Computer-Supported Collaborative Learning and Assessment: A Strategy for Developing Online Learning Communities in Continuing Education

Computer-Supported Collaborative Learning and Assessment: A Strategy for Developing Online Learning Communities in Continuing Education

Joyce W. Gikandi (Mount Kenya University, Kenya)
DOI: 10.4018/978-1-5225-0892-2.ch017
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Abstract

This chapter focuses on re-interpreting the findings of a recent study based on collaborative learning perspectives. The study utilized a case study design in which two online postgraduate courses were investigated as a collective case study. Online observations, analysis of the archived course content and interview transcripts were used as data collection techniques. The data from multiple sources were triangulated. Qualitative techniques were used in data analysis and descriptive statistics were integrated to extend the meaning of qualitative data. The findings of the study suggest that social interactivity is pivotal to facilitating meaningful learning in formal online education. The findings further illustrate that development of productive communities in continuing (in-service) education is a gradual process that evolves through four stages starting from community of interest to community of practice.
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Introduction

Online and blended learning have become common place in 21st century higher education. In reviewing related literature, Gikandi (2012) indentified that computer-supported collaborative learning (CSCL) continues to be recognized as an important pedagogical approach in formal education. In particular, CSCL has been identified as one approach that can promote flexible thinking and learning skills, which are important in supporting learners to engage in higher-order learning and robust knowledge building (Hämäläinen & Häkkinen, 2010; Mukama, 2010; Wegerif, 2006). In the light of this, the purpose of this chapter is to re-interpret the revisited study with the aim to draw some insights that can inform online pedagogical strategies, especially in the context of continuing education. In the following sub-section, a brief review of the literature on CSCL is provided in order to highlight its key role in higher education.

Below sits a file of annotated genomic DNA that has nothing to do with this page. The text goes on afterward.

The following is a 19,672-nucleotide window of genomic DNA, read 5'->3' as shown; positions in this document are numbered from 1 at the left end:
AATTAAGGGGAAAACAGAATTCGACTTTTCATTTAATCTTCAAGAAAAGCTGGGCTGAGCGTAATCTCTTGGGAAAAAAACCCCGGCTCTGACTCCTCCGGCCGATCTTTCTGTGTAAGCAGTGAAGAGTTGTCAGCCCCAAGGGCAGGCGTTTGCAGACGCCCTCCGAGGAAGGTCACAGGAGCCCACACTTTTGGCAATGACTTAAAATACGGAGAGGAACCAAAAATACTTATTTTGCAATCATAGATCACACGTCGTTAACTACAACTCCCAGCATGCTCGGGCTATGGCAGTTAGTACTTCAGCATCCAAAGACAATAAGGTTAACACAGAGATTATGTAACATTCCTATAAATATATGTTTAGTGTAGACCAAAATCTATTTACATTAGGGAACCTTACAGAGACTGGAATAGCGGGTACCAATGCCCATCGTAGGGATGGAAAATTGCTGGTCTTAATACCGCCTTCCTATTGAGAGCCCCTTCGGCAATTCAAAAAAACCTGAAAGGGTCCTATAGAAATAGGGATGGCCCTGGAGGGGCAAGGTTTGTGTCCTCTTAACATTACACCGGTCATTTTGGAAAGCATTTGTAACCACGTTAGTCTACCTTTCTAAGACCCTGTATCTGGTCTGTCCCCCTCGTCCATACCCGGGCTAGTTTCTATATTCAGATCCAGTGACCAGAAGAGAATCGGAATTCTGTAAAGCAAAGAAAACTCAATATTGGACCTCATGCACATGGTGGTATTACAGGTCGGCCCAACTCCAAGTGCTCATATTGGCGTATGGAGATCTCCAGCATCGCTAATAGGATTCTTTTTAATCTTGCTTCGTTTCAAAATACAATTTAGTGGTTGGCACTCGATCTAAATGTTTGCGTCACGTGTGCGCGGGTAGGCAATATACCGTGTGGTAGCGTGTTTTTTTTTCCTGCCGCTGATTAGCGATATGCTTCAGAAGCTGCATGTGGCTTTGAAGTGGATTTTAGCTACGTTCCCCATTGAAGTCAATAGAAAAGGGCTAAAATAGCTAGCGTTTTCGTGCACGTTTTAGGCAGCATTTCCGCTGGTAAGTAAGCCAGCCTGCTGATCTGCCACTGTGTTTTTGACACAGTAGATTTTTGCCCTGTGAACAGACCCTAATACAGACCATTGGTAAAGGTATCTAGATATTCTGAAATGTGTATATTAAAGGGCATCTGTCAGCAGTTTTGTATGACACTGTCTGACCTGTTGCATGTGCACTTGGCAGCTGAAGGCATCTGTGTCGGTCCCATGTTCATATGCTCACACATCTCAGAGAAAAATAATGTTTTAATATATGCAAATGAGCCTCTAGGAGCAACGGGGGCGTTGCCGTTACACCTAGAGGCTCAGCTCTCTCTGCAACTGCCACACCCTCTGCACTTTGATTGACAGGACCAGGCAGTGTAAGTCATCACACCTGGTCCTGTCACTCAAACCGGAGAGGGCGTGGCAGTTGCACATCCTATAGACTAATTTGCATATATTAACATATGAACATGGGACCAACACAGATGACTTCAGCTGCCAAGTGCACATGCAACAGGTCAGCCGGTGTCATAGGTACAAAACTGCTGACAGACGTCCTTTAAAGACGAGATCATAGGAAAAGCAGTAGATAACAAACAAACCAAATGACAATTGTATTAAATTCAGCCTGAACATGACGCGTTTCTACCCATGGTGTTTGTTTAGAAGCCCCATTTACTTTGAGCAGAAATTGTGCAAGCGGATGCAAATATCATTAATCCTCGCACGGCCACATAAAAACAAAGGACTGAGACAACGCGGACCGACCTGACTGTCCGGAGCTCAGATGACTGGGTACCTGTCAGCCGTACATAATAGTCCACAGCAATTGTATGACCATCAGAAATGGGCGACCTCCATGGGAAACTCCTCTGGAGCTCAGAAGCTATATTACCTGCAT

Key Terms in this Chapter

Shared Authenticity: Learning experiences that emerge through engagement in an authentic activity within a social context that allows participants to actively collaborate as they construct, share, negotiate, evaluate and validate meanings, from which individuals reconstruct interpretations in ways that is meaningful within their own conceptual knowledge structures.

Formative Assessment: Also known as ‘assessment for learning’. It’s a holistic iterative process of establishing what, how much and how well students are learning in relation to the learning goals and expected outcomes in order to inform tailored formative feedback and support further learning.

Learning Community: These are formal groups with common educational purpose where members are constantly learning new skills and working to discover and propagate knowledge; In particular, where both teacher and peers are perceived as key learning resources.

Meaningful Learning: Learning that is robust and transferable to real-life professional practices and contexts; in online learning contexts, it is manifested as active, collaborative and reflective discourse in ways that foster self-regulation.

Online social presence: This embody the experience of being engaged with other participants (the teacher and peers) to create opportunities for meaningful interactions and related social processes (particularly collaboration), a critical antecedent for meaningful learning.

Online Learning: A form of distance education (or e-learning) primarily conducted through web-based ICT to support the teaching and learning process, and does not require the teacher and the learner to be available at the same time and place.

Engaged Learning: Learning environments that provide learners with opportunities to be active, creative and critical as well as being creators of their own perspective and identity, thus promoting their learning experiences.

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